Author atop Monte Alban, Oaxaca, Mexico / All photos by author

In which I attempt to capture my progression as a traveler, both physically and spiritually.

I JOINED THE TRAVEL CIRCUIT late in the game. I went on my first real travels abroad when I was 28 — a one-month Eurail tour of Western Europe. I followed that up with multi-month stints driving around Europe in a campervan, then traveling through Russia, Mongolia, China, and Vietnam, before settling for a couple years in Melbourne.

My last travels had me cycling in Cuba and Mexico, and before I came to Nelson, BC, I spent time on the East Coast in New York, Toronto, Montreal, and Nova Scotia.

Replanting rice in Thailand

As I get older and wiser my thoughts on travel changes. The most important aspect of it, I think, is the broadening of one’s perspective, the opening of the narrow mind. You really can’t know anything of the world unless you go out into it. Relying on other people’s accounts of what’s going on out there isn’t quite the same as experiencing it.

This isn’t to say that it’s “wrong” to not know anything of the world. Plenty of people are happy without ever leaving their hometowns. This is not a judgment call; I don’t feel a need to convince anyone to travel.

For me, though, this product of travel doesn’t have a linear growth. My mind doesn’t continue to expand at the same rate it used to when I’m in a foreign place. It was like there was an explosion when I first set out; my mind was literally blown. I started to look at life differently. I started asking more questions. Questions about things that we take for granted, that we couldn’t imagine otherwise. This is the gift that travel has given me.

The physical act of moving around has lost its novelty. Or maybe it’s just that I feel like sitting still for a while. To plant myself, insert myself into a community, and establish more solid connections. On the other hand — and this is something that travel has played a part in me realizing — I’ve also come to understand that things change all the time, and can change in an instant, when you least expect it.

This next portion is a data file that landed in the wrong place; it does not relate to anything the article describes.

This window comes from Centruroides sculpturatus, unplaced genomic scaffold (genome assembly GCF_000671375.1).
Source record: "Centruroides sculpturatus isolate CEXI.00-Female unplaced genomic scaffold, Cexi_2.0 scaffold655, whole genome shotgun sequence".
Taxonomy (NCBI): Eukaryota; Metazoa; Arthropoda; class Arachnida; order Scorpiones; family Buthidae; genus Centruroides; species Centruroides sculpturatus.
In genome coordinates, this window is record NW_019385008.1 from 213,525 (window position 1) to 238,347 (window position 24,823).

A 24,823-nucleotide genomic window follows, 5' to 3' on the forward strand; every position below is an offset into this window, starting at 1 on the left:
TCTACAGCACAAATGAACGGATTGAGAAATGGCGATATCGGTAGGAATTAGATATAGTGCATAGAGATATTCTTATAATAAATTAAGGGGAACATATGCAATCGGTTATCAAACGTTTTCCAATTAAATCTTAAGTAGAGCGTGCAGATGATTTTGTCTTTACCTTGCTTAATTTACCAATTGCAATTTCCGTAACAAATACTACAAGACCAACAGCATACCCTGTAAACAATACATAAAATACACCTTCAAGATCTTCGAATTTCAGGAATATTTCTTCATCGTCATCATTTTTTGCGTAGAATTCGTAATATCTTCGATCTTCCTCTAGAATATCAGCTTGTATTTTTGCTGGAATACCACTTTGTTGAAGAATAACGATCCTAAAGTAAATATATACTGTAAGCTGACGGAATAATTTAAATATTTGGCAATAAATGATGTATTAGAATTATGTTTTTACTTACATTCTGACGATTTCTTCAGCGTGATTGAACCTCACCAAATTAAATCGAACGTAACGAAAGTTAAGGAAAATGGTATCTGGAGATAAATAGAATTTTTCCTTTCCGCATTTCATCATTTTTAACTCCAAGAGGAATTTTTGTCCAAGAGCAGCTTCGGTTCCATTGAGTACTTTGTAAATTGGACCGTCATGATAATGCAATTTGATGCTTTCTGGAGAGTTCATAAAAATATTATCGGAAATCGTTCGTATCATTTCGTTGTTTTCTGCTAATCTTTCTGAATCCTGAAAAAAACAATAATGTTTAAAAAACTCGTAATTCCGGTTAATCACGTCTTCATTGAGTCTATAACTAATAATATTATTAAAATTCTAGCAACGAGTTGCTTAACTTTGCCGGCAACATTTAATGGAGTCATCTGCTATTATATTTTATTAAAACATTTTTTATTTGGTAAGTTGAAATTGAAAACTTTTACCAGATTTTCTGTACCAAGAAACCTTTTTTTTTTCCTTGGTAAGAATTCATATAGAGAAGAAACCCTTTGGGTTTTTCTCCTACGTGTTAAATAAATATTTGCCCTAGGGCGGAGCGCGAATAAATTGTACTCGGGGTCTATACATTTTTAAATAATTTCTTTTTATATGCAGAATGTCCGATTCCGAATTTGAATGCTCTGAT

So although I’m feeling like this right now, I’m open to the idea that life can take an unexpected turn at any moment. My travel these days has become an inner journey, a process in learning what life is about. A process in learning the art of vulnerability, of becoming happy within myself. Any physical act of travel nowadays becomes a method for me to learn more about myself.

On a beach in Cuba

I don’t know how selfish this sounds. ME. Thinking about myself. I feel, though, that when I am happy — when I love myself — that this is when I can better positively affect those around me. And in turn how that can affect others indirectly. Like a ripple that radiates from a rain drop.

So although the landscape has changed from the Mongolian steppe and the skyscrapers of New York, to the rocky and tumultuous (and often times precipitous) topography of my mind, the journey continues. And it always will.

Community Connection

Your turn. How has travel evolved for you over the years?